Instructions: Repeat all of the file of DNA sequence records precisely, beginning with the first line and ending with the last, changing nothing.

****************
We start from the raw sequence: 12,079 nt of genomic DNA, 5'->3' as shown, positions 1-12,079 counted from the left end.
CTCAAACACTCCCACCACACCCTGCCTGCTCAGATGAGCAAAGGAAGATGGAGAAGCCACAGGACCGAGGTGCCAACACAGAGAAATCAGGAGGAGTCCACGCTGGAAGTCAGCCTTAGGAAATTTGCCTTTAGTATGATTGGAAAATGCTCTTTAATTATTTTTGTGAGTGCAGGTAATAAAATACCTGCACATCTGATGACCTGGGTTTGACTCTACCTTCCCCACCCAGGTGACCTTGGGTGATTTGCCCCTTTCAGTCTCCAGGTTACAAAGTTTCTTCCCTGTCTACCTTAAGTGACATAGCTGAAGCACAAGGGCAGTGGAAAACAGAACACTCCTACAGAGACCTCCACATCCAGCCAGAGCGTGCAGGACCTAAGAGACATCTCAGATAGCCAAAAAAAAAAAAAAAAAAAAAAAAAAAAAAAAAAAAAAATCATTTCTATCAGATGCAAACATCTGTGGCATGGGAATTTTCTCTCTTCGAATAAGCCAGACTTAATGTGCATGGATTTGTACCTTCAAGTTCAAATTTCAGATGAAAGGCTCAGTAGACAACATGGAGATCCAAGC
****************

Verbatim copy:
We start from the raw sequence: 12,079 nt of genomic DNA, 5'->3' as shown, positions 1-12,079 counted from the left end.
CTCAAACACTCCCACCACACCCTGCCTGCTCAGATGAGCAAAGGAAGATGGAGAAGCCACAGGACCGAGGTGCCAACACAGAGAAATCAGGAGGAGTCCACGCTGGAAGTCAGCCTTAGGAAATTTGCCTTTAGTATGATTGGAAAATGCTCTTTAATTATTTTTGTGAGTGCAGGTAATAAAATACCTGCACATCTGATGACCTGGGTTTGACTCTACCTTCCCCACCCAGGTGACCTTGGGTGATTTGCCCCTTTCAGTCTCCAGGTTACAAAGTTTCTTCCCTGTCTACCTTAAGTGACATAGCTGAAGCACAAGGGCAGTGGAAAACAGAACACTCCTACAGAGACCTCCACATCCAGCCAGAGCGTGCAGGACCTAAGAGACATCTCAGATAGCCAAAAAAAAAAAAAAAAAAAAAAAAAAAAAAAAAAAAAAATCATTTCTATCAGATGCAAACATCTGTGGCATGGGAATTTTCTCTCTTCGAATAAGCCAGACTTAATGTGCATGGATTTGTACCTTCAAGTTCAAATTTCAGATGAAAGGCTCAGTAGACAACATGGAGATCCAAGC